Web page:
More goals in quantum soccer

More goals in quantum soccer
The four lenses surround the resonator and are used to focus the laser beams that hold the atom in the resonator and to observe the atom. Credit: Miguel Martinez-Dorantes / University of Bonn

Let's suppose you were allowed to blindfold German soccer star Timo Werner and turn him on his own axis several times. Then you ask him to take a shot blind. It would be extremely unlikely that he would hit the goal.

Bonn physicists nevertheless managed to achieve a 90 percent score rate in a similar situation. However, their player was almost 10 billion times smaller than the German star striker—and much less predictable.

It was a rubidium atom that the researchers had irradiated with laser light. The atom had absorbed radiation energy and entered an excited state. This has a defined lifespan. The atom subsequently releases the absorbed energy by emitting a particle of light: a .

The direction in which this photon flies is purely coincidental. However, this changes when the rubidium is placed between two parallel mirrors, because then the atom prefers to shoot at one of the mirrors. In the example with Timo Werner, it would be as if the goal magically attracted the ball.

This phenomenon is called the Purcell effect. Its existence was discovered several decades ago. "We have now used the Purcell effect for the targeted emission of photons by a ," explains Dr. Wolfgang Alt from the Institute of Applied Physics at the University of Bonn.

More goals in quantum soccer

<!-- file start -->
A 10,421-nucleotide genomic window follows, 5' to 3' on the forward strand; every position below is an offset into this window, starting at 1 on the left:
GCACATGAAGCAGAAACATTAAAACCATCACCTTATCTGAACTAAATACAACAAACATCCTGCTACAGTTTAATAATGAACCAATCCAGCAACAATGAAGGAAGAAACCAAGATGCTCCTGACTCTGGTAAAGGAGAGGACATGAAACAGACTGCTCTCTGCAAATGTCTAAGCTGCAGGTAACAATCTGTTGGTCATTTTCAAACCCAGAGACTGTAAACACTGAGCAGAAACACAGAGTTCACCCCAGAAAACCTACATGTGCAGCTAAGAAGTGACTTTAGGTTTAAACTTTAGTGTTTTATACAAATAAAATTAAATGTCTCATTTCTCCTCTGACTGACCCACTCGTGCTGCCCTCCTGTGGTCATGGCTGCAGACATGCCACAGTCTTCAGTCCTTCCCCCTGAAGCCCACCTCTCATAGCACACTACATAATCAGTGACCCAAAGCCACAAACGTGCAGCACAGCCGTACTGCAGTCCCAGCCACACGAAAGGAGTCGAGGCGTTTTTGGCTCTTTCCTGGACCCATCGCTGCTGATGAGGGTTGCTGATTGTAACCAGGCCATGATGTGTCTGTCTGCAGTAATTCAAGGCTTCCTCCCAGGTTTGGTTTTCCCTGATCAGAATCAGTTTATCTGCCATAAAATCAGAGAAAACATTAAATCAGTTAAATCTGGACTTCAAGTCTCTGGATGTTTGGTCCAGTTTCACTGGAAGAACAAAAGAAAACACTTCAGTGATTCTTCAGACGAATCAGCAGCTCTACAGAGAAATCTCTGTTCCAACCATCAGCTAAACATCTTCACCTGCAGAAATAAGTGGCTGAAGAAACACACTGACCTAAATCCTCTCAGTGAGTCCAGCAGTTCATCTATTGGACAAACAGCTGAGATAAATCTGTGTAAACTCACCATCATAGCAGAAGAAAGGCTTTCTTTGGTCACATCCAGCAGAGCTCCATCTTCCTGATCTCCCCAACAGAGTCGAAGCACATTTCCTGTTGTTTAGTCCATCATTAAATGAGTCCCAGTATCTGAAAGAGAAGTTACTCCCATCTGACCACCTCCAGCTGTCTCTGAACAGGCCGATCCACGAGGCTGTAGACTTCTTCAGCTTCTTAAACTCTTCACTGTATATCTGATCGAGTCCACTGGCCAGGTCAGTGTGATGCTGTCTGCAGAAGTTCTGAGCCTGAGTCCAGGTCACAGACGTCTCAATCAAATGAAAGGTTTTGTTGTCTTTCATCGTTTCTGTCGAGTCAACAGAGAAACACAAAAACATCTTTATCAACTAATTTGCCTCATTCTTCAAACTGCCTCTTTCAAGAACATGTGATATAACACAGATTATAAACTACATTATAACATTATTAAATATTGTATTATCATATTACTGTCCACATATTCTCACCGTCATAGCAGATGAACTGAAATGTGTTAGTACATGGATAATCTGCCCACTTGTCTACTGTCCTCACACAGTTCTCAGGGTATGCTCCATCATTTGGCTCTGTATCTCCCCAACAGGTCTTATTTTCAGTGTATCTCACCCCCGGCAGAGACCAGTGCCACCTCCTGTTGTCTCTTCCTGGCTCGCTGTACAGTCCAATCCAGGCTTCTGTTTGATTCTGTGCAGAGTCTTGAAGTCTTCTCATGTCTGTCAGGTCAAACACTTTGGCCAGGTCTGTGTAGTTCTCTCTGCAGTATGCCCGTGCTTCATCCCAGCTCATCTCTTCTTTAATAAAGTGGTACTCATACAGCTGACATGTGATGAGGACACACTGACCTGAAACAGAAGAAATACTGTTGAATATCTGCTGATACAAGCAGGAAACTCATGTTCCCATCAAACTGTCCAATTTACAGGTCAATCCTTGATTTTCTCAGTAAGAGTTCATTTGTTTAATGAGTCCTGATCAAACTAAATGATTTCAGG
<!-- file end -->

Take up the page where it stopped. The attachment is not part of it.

The picture shows the two glass fibers (top center). Their ends are reflectively coated such that they form a so-called resonator. The rubidium atom is inserted between them. After excitation, it then radiates the photons primarily in the direction of the mirrors (and thus of the glass fibers). The mirrors have a diameter of only 0.1 mm. Credit: Jose Gallego / University of Bonn

There is great interest in the Purcell effect, partly because it makes the construction of so-called repeaters possible. These are needed to transmit over long distances. While it is possible to put a photon into a certain quantum state and send it through a light guide, this can only be done over limited distances; for greater distances, the signal has to be buffered.

Repeaters pass on quantum information

In the , the photon is guided to an atom that swallows it and thereby changes into another state. In response to a reading pulse with a laser beam, the atom spits out the light particle again. The stored quantum is retained.

The emitted photon must now be collected and fed back into a guide. But that is difficult when the photon is released in a random direction. "We have succeeded in forcing the photons onto the path between the two mirrors using the Purcell effect," explains Alt. "We have now made one of the mirrors partially transmissive and connected a glass fiber to it. This allowed us to introduce the photon relatively efficiently into this fiber."

The Purcell effect also has another advantage: It shortens the time it takes the rubidium atom to store and release the quantum information. This gain in speed is extremely important. Only if the repeater works fast enough can it communicate with the transmitter of the information, a so-called quantum dot. Today, quantum dots are regarded as the best source for single photons for the transmission of quantum information, which is completely safe from being intercepted. "Our experiments are taking this important future technology one step further," says Alt.

Explore further

Faster photons could enable total data security

More information: J. Gallego et al. Strong Purcell Effect on a Neutral Atom Trapped in an Open Fiber Cavity, Physical Review Letters (2018). DOI: 10.1103/PhysRevLett.121.173603
Journal information: Physical Review Letters

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Citation: More goals in quantum soccer (2018, October 24) retrieved 29 March 2020 from
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